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SCREA Calendar 2022

Below is the 2022 calendar for the SCREA Board of Directors.

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Please note the SCREA Board meets the first Monday of each month at 9:30 a.m. Members are welcome to attend these meetings.

View/Download Our Latest “News Briefs” Newsletter for Winter 2021-2022

Click Below to View/Download: Winter 2021-2022 News Briefs Newsletter

View/Download Our Latest “News Briefs” Newsletter for Fall 2021

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View/Download Our Latest “News Briefs” Newsletter for Summer 2021

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View/Download Our Latest “News Briefs” Newsletter for Spring 2021

Click Below to View/Download: Spring 2021 News Briefs Newsletter

View/Download Our Latest “News Briefs” Newsletter for Winter 2020

Click Below to View/Download: Winter 2020 News Briefs Newsletter

View/Download Our Latest “News Briefs” Newsletter for Fall 2020

Click Below to View/Download: Fall 2020 News Briefs Newsletter

Sacramento County Dedication Ceremony Honoring Kiyoshi “Pat” Adachi, SCREA’s Past President

By Martha J. Hoover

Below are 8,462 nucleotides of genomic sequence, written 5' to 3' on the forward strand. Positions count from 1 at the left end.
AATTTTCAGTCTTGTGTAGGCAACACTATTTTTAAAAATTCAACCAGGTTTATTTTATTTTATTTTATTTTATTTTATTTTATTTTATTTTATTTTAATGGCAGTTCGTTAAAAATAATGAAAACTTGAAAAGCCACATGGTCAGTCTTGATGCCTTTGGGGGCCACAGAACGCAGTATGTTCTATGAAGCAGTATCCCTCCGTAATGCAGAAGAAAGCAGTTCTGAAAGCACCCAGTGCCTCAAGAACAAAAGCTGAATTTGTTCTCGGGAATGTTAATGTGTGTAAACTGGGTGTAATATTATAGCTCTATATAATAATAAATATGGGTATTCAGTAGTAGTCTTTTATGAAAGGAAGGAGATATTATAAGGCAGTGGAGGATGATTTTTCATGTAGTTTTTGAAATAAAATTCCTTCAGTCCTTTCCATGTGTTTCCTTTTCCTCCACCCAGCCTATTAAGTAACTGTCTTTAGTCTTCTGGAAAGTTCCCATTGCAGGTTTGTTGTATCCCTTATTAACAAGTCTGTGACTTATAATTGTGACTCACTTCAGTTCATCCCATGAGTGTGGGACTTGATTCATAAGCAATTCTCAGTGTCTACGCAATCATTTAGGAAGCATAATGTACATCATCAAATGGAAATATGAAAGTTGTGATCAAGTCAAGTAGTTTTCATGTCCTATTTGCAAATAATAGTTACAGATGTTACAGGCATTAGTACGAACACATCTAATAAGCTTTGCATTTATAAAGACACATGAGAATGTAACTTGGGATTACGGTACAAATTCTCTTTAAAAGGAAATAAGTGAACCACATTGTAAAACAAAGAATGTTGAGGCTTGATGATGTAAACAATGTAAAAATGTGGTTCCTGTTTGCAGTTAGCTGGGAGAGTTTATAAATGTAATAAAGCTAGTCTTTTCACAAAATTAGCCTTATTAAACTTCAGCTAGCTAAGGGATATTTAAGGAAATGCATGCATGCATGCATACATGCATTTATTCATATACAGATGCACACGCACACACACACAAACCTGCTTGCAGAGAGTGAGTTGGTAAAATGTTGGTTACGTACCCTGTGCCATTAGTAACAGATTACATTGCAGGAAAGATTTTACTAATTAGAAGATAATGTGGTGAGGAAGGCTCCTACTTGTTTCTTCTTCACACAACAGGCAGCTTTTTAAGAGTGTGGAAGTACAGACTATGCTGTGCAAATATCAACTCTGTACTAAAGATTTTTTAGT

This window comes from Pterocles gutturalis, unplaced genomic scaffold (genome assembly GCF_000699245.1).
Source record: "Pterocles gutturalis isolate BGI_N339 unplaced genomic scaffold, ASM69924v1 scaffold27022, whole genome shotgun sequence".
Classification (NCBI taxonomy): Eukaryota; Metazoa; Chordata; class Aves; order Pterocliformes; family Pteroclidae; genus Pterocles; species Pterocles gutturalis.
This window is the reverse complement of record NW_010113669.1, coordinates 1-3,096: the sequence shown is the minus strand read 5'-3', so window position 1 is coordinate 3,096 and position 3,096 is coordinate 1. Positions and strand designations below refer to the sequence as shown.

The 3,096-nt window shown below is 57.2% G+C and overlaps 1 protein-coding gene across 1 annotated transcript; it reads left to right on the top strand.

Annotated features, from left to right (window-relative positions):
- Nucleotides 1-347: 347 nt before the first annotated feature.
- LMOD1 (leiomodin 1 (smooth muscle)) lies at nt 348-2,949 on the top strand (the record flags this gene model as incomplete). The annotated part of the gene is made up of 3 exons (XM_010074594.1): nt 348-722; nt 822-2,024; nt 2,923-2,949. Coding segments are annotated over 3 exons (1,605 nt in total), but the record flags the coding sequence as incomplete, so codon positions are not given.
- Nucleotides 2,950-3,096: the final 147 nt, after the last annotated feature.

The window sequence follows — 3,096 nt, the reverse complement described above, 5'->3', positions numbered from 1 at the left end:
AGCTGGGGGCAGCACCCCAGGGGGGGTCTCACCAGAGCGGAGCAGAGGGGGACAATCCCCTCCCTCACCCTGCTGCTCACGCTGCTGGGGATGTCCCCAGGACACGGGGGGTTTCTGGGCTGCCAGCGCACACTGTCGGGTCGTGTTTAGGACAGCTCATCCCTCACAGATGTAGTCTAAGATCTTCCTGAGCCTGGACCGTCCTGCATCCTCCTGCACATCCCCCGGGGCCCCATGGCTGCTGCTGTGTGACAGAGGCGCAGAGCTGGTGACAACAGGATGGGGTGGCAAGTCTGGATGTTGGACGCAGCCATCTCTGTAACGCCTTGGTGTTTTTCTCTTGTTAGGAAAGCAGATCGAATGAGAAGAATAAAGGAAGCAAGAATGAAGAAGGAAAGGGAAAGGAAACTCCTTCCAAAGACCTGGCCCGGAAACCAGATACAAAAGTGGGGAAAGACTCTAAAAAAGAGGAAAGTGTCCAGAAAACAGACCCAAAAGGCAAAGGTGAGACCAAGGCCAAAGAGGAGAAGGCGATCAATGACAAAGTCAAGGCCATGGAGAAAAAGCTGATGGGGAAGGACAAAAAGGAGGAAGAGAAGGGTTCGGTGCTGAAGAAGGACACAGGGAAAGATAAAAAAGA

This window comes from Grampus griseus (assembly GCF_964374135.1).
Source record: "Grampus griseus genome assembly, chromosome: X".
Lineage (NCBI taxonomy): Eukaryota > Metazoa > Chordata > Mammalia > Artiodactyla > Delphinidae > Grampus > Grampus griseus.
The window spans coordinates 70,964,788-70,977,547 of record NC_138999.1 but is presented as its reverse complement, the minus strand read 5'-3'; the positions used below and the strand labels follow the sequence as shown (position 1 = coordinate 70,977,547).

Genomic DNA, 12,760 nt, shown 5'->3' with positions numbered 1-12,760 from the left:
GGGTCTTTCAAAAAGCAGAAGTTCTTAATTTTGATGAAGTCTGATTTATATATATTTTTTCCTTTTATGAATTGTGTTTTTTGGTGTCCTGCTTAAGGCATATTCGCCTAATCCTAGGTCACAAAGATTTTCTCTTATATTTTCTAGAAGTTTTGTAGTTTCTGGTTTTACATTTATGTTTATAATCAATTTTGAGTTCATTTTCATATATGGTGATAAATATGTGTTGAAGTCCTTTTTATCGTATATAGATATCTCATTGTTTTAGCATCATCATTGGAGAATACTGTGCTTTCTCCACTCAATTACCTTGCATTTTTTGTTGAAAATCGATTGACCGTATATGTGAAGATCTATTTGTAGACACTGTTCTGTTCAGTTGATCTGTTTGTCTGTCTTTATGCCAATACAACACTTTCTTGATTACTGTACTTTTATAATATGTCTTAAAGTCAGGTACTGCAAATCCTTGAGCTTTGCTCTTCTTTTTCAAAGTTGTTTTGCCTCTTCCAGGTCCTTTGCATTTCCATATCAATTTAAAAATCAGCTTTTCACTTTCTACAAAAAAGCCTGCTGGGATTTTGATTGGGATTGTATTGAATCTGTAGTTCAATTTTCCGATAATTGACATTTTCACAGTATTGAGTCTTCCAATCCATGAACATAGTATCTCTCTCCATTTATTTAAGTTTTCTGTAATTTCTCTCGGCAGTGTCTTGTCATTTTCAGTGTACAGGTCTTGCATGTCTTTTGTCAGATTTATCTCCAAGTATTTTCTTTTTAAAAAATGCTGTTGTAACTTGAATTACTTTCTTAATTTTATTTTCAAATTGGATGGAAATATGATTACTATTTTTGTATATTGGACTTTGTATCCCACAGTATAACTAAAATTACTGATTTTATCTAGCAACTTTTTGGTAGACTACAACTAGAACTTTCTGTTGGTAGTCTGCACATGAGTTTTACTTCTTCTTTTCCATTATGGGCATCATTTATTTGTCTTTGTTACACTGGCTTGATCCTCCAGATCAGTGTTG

This past May 12th, 2017, a year after our beloved SCREA President Kiyoshi “Pat” Adachi unexpectedly past away, the County of Sacramento, Department of Transportation, honored him with a ceremony dedicating the Antelope Road Railroad Overcrossing in his memory.  Several of Pat’s current and retired co-workers attended the ceremony along with two of his nieces and their husbands, and his many retiree friends from SCREA.

This Dedication is especially significant due to the fact that it is the first time a Road Structure is named after a County Employee/Retiree.  Pat was known to be an excellent engineer and was the Department’s expert on bridge design.

As our SCREA Secretary, Linda Kimura recently stated, “The ceremony was a very proud moment for SCREA and all of those in attendance.  All the words spoken gave high praise to Kiyoshi for his dedicated career with Sacramento County.  His involvement in many engineering projects were too many to mention, but this overcrossing/bridge on Antelope Road was a project he designed himself and is used by several thousand travelers each day.  It crosses over several railroad tracks and connects the Antelope Neighborhood to Foothill Farms and Citrus Heights.”

Mike Penrose, Deputy County Executive, presided over the dedication ceremony event.  As Mike stated in his opening remarks “We are here to dedicate the bridge, but to also celebrate the career and life of Pat Adachi, who was a well-respected engineer for the County of Sacramento, Department of Transportation.”  When Pat worked for the County the Department was known as the Department of Highways and Bridges.